As for the cast, Fischer-Dieskau, better known for his achievements in lieder and art song, made some memorable Wagner recordings. This is one of his better ones. His Sachis is warm and resonant if a little fussy. Domingo is at sea here, struggling with the unfamilar German diction. Catarina ligendza is a disaster as Eva. However, charming orchestral playing, intelligent interpretation and the magnificent David of Roland Herman are all redeeming factors.

Here's a few others worth checking out:
  • The 1950 London recording under Hans Knappertsbutsch features the sonorous Sachs of Paul Schöffler and some remarkable orchestral playing from the Viennese forces.
  • The two Karajan recordings from EMI have much to recommend them--the set from Bayreuth in 1951 is excellent, the studio recording in the '70s has great stereo sound and a solid cast with Karajan leading the Dresden forces.
  • Wolfgang Sawallisch's studio recording (also EMI--they have four in their catalogue) features Cheryl Studer and Ben Heppner as a raiant Eva and Walther. The set is marred by the slightly dry Sachs of Bernd Weikl who nevertheless sings the role with experience and good humor.

Monday, September 24, 2007

Concert Review: New York Philharmonic, Sept. 20, 2007

Thursday night of the New York Philharmonic's opening week featured Beethoven's sole Violin Concerto, bookended by two works that demonstrated the power of this great orchestra under the baton of Music Director Lorin Maazel. The program opened with a tribute to Italian modern composer Luciano Berio, who died in 2003. Berio's music can veer from the extremes of 20th century atonality to a sweet, neo-classical approach that is easy on the ears. That kinder, gentler Berio was in evidence in this piece: Four Original Versions of the "Ritirata alla nottturna di Madrid" by Luigi Boccherini. Berio adapts Boccherini's baroque, Spanish-inflected melodies for a large, modern orchestra, layering and repeating the themes in a manner that recalls the approach and retreat of a vast army. (The sonic effect is not unlike Ravel's Bolero.) Maazel conducted this seven-minute crescendo and dimuendo with verve, power, and no score in front of him.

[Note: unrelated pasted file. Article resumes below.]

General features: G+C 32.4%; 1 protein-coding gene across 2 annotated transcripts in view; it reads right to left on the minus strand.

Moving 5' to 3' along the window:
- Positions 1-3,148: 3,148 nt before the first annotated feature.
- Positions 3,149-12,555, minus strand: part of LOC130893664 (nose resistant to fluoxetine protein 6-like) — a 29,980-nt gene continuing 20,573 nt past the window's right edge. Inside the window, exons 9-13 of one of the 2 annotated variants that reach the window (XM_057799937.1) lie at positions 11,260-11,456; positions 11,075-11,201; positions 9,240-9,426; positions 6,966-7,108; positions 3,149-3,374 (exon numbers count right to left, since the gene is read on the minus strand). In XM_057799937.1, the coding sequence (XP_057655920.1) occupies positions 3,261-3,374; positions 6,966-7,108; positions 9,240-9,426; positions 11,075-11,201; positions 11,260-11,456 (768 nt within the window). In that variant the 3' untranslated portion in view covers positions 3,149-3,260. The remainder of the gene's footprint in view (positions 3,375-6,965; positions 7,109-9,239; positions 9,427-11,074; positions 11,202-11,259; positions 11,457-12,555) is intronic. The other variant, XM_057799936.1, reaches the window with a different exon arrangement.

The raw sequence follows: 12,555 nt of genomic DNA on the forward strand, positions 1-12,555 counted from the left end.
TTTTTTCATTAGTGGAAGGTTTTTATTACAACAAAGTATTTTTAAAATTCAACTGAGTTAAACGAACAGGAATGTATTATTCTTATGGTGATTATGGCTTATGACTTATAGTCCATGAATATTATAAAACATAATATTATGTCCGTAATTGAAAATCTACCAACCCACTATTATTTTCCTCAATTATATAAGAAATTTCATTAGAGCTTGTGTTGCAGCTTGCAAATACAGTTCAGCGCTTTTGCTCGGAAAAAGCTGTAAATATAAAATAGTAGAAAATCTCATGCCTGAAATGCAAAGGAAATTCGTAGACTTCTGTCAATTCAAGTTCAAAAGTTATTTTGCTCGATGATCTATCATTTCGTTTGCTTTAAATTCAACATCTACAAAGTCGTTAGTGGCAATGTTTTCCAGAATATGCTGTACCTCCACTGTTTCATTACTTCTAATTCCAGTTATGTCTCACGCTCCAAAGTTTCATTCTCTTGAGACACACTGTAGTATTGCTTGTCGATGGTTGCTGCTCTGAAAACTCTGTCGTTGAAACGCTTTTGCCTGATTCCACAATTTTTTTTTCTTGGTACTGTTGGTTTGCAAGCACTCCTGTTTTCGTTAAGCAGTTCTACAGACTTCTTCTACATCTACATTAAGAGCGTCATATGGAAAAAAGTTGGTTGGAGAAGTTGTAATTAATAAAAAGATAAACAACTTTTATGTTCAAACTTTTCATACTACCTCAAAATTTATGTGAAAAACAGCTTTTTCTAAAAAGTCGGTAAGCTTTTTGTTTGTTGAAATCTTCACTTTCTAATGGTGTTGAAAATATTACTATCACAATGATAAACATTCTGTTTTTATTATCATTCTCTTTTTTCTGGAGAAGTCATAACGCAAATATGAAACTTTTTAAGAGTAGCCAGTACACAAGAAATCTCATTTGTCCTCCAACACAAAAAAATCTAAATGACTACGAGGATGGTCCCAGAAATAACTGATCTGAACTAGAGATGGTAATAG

The Beethoven was the centerpiece of the evening, and this performance featured the four-stringed skills of soloist Lisa Batiashvili. The Georgian violinist played this challenging concerto with glamor and fire, using the cadenzas written by Fritz Kreisler. The extended first movement presents difficulties for any soloist, and Batiashvili surmounted them with ease. Her lyrical phrasing came out in the second movement, and she blazed through the final rondo with an energy fitting this fiery music. Maazel demonstrated his command of phrase and rhythm, drawing a stirring performance from his orchestra. This is her first visit to Avery Fisher Hall this season--she is scheduled to return in October, playing Shostakovich's Violin Concerto No. 1 with Vladimir Ashkenazy on the podium.

The evening ended with Tchaikovsky's "Little Russian" Symphony. Powerful brass writing and rhythmic snap dominate this symphony, which veers closer to traditional Russian folksong and the sonic territory of the "Mighty Handful" than his later works. This performance showcased the mighty Philharmonic brass section, particularly the horn solos of first chair Philip Myers and the rumbling contrabass tuba and trombones. Mention must also be made of the double reeds: bassoonist Judith LeClair and Ronald Nye along with principal oboist Liang Wang . All three played particularly well in the manic final rondo, contrasting the powerhouse brass with nimble figurations and compelling ensemble texture. Under Maazel's baton, the result was a compelling orchestral texture and the capturing of the definite "Russian-ness" of the score.

Photo © 2007 by Kasskara, from www.lisabatashvili.com

Thursday, September 6, 2007

Luciano Pavarotti (Oct 12, 1935-Sept. 6, 2007)





The great Luciano Pavarotti is dead. He was 71.

The Italian tenor has lost his battle with pancreatic cancer. He died at his home in Modena, Italy.